Where Mackendrick’s Sweet Smell of Success uses its dialogue for sinister slings between characters, Sullivan’s Travels keeps you on your toes with its back-and-forth wit. Jokes fly at such speed and precision that multiple viewings further elevate the genius of its filmmaker and writer Preston Sturges. In fact, without him, writer/directors like Woody Allen, The Coen Brothers, and Wes Anderson would never exist. He was Hollywood’s first.
Films like Sullivan’s Travels aren’t made anymore, which is why it’s worth seeing. Comedies nowadays are filled with improv and simplistic, bland cinematography. This film takes us back to a time when they were Hollywood’s tentpole films. It’s a smart brand of ha-ha that is neither high or low brow. It’s a mix that can satisfy any audience while still communicating a message that will surely connect with every filmmaker struggling to figure out their place within the industry. Sturges’ films give a voice to the rich and poor, the aristocrats and the butlers, drawing no lines between a person’s worth and their wealth.
If you find yourself mesmerized by what he’s done, there’s a great 75-minute documentary produced by PBS on Sturges’ life and how he carved out his own path in a Hollywood that saw writers and directors as two different and separate things.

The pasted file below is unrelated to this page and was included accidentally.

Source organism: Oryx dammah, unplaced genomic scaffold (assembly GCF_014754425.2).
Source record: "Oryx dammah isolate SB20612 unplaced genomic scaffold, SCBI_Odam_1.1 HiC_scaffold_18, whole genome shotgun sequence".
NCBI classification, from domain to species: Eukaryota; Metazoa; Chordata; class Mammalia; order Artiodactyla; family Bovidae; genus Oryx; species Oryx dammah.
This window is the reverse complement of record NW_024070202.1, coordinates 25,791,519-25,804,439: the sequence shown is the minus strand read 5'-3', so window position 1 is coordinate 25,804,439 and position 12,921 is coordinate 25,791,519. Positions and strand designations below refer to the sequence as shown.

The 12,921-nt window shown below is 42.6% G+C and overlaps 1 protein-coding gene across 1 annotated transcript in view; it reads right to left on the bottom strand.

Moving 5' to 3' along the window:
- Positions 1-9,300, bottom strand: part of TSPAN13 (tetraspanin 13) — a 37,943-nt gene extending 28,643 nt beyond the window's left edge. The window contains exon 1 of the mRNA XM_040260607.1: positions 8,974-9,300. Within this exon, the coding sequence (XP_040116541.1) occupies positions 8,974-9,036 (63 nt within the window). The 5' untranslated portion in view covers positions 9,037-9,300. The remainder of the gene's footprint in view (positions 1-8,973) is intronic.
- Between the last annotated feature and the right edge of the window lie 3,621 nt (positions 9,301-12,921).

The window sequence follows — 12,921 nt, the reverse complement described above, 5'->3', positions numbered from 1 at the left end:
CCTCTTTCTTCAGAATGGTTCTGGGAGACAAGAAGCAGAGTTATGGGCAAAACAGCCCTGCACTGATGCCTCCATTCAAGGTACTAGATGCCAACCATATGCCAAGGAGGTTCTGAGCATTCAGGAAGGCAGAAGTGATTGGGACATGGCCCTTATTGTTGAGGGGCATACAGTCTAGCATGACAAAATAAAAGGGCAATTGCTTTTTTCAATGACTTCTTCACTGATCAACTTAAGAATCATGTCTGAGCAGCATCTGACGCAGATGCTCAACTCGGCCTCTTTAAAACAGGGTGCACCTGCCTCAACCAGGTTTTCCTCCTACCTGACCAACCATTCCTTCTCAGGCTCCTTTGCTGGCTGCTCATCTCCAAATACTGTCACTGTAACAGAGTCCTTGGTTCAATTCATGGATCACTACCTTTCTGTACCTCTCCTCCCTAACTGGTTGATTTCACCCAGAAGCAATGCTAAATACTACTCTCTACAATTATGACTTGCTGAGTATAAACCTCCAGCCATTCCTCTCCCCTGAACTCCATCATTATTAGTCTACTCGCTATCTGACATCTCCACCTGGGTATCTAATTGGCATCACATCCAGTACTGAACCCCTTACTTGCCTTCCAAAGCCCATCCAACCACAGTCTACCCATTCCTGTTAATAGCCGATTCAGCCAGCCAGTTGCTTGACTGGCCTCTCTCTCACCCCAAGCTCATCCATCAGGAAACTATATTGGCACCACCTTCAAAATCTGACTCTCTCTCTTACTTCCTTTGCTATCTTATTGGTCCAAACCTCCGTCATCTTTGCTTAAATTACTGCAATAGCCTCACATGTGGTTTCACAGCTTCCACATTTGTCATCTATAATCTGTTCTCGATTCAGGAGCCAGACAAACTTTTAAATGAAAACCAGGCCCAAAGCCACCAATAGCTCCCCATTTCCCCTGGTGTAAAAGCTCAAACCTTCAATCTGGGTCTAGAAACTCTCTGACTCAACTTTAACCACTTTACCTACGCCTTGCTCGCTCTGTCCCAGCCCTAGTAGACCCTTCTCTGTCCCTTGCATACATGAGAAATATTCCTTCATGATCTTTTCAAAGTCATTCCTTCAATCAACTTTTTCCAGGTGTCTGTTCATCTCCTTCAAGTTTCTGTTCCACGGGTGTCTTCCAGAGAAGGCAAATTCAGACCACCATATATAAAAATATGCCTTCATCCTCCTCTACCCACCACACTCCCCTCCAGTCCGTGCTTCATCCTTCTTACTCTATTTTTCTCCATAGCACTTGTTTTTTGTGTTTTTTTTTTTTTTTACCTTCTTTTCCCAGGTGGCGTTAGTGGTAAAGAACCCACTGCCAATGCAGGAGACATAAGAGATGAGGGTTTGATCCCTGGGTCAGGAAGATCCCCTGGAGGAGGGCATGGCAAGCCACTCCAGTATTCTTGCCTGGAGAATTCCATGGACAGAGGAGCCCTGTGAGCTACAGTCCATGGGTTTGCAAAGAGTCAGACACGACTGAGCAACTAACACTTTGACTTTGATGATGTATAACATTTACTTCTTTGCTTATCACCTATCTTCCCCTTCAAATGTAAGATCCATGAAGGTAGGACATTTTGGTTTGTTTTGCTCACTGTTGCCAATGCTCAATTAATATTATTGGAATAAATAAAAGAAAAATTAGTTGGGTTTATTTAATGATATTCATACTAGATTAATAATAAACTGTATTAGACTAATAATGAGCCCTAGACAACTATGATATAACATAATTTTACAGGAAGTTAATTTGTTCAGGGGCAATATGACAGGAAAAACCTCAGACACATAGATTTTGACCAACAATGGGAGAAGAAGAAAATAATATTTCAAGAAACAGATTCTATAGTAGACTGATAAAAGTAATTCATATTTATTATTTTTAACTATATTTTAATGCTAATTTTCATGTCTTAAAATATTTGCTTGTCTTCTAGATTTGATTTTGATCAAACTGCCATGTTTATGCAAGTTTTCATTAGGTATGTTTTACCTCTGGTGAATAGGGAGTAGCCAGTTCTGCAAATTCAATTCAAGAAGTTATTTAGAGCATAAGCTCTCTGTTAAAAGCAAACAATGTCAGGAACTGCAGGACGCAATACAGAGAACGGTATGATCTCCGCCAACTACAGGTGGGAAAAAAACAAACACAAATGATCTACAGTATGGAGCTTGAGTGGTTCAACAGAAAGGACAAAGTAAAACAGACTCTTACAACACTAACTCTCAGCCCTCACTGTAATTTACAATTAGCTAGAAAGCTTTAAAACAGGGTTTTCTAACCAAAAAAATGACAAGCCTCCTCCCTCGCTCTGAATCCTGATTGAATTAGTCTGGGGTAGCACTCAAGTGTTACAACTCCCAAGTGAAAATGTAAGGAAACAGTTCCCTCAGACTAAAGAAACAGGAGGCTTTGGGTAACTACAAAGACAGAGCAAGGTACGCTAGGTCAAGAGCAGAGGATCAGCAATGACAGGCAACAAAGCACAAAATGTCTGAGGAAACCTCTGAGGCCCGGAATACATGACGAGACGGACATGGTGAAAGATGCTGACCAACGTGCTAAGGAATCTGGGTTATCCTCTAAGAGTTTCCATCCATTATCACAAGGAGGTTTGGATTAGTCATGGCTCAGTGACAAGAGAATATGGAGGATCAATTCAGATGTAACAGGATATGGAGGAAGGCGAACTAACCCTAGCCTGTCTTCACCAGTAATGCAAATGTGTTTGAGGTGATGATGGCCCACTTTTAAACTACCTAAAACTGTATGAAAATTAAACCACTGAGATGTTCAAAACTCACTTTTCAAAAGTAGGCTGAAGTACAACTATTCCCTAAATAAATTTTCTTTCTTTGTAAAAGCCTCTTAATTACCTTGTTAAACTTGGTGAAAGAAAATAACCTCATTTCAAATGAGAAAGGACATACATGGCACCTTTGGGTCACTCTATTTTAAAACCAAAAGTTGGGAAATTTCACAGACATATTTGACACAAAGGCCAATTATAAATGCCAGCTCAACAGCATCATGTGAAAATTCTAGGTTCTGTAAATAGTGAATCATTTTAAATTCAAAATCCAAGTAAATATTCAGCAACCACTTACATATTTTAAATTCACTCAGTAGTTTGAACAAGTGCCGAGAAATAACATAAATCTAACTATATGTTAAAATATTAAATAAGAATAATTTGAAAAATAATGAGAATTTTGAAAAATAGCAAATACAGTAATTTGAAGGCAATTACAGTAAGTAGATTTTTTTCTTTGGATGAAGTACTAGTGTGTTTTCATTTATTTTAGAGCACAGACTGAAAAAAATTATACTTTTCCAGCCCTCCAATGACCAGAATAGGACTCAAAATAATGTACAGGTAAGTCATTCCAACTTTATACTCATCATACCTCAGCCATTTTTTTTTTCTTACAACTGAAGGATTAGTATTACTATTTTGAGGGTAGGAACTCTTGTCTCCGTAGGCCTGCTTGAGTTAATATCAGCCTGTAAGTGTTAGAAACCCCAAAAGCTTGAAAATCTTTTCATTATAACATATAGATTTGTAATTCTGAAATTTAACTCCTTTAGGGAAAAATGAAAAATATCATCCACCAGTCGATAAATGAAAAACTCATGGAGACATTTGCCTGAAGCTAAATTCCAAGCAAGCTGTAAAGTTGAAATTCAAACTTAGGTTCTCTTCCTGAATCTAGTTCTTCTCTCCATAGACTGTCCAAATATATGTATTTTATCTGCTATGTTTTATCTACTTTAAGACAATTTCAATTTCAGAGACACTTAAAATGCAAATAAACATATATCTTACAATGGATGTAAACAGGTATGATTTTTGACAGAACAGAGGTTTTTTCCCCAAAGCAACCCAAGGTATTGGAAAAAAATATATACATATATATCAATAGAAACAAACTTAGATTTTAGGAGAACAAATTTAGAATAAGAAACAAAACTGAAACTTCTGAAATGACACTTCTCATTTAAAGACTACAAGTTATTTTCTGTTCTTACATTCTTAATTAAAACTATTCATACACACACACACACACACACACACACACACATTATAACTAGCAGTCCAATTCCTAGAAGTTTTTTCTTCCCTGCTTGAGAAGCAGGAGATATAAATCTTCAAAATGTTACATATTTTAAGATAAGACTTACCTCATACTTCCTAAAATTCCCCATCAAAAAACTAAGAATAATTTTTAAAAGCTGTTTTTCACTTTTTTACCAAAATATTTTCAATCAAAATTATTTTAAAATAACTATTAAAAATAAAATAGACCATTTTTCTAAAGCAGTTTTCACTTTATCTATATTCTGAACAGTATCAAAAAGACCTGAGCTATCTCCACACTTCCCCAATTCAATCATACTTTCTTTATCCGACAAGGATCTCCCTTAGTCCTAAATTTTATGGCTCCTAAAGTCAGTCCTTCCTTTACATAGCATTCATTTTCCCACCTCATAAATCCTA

Chungking Express (1994) - Your Ticket to Unconventional Structure
Frustrated with predictable plotlines and romance? Unsure of how to go about doing it differently? Chungking Express is your filmic tour guide to a world of celluloid away from the beaten American path. This foreign film, directed by the incomparable Wong Kar-Wai, follows two separate romances as they blossom and wilt, defying every expectation that homegrown films have programed us to predict.
While the special features are great, simply viewing the film will open your mind to a new and different approach. It’s rare to find films like this from American filmmakers, but recently Barry Jenkins, writer and director behind the critically lauded Moonlight, listed the works of Wong Kar-Wai as one of his main influences. Maybe the melancholy, yet heartwarmingly nostalgic sentiment laced throughout his films will inspire you to explore the cinematic road less travelled.
Repo Man (1984) - The No-Rules Reminder
Our last pick for this take on the Criterion Collection is one for the punk rock filmmakers. Repo Man is a testament to the fact that bat-shit crazy films can be made. If you’re feeling disillusioned by the over-lit, over-glamorized, and cookie-cutter films that the Hollywood factory line is cranking out, we can assure you that you’ve never seen a film like this. It may just be the source of inspiration you’re looking for.
Made on a meagre budget in some of Los Angeles’ most grungy locales, Repo Man, tells the tale of two men, varying in age and philosophical outlook, as they repossess a mysterious Chevy Malibu with otherworldly abilities. Yeah, you heard that right.
Like watching a Tarantino film, Repo Man, reminds you that there are no rules to our profession, and that the weirdest of stories can be told as long as they find a means to captivate their audience. Break the rules, but don’t forget to make us care.
The film is paired with an awesome making-of doc that not only discusses how the concept was brought to life, but also interviews director Alex Cox and his creative team as they share their difficulties in making such a unique and anti-establishment film. After all, some of the best filmmakers are rebels.